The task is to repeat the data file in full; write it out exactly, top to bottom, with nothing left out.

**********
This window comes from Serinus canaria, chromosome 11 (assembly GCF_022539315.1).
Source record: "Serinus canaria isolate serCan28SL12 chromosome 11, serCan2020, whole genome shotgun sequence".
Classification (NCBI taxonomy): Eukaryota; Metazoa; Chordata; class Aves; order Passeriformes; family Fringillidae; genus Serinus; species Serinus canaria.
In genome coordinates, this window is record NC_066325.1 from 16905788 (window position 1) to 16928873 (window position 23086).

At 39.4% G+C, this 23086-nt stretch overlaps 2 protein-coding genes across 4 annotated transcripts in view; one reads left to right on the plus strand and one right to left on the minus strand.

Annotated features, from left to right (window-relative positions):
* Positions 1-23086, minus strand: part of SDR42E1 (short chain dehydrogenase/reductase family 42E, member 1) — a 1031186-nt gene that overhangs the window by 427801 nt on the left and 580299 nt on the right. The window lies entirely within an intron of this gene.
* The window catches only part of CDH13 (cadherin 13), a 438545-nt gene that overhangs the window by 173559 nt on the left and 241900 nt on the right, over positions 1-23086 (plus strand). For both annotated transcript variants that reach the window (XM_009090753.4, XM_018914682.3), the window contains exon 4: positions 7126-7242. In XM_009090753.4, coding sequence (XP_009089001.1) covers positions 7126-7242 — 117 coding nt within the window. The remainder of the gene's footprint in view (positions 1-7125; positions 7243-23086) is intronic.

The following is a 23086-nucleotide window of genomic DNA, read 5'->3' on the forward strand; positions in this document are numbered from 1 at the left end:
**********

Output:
This window comes from Serinus canaria, chromosome 11 (assembly GCF_022539315.1).
Source record: "Serinus canaria isolate serCan28SL12 chromosome 11, serCan2020, whole genome shotgun sequence".
Classification (NCBI taxonomy): Eukaryota; Metazoa; Chordata; class Aves; order Passeriformes; family Fringillidae; genus Serinus; species Serinus canaria.
In genome coordinates, this window is record NC_066325.1 from 16905788 (window position 1) to 16928873 (window position 23086).

At 39.4% G+C, this 23086-nt stretch overlaps 2 protein-coding genes across 4 annotated transcripts in view; one reads left to right on the plus strand and one right to left on the minus strand.

Annotated features, from left to right (window-relative positions):
* Positions 1-23086, minus strand: part of SDR42E1 (short chain dehydrogenase/reductase family 42E, member 1) — a 1031186-nt gene that overhangs the window by 427801 nt on the left and 580299 nt on the right. The window lies entirely within an intron of this gene.
* The window catches only part of CDH13 (cadherin 13), a 438545-nt gene that overhangs the window by 173559 nt on the left and 241900 nt on the right, over positions 1-23086 (plus strand). For both annotated transcript variants that reach the window (XM_009090753.4, XM_018914682.3), the window contains exon 4: positions 7126-7242. In XM_009090753.4, coding sequence (XP_009089001.1) covers positions 7126-7242 — 117 coding nt within the window. The remainder of the gene's footprint in view (positions 1-7125; positions 7243-23086) is intronic.

The following is a 23086-nucleotide window of genomic DNA, read 5'->3' on the forward strand; positions in this document are numbered from 1 at the left end: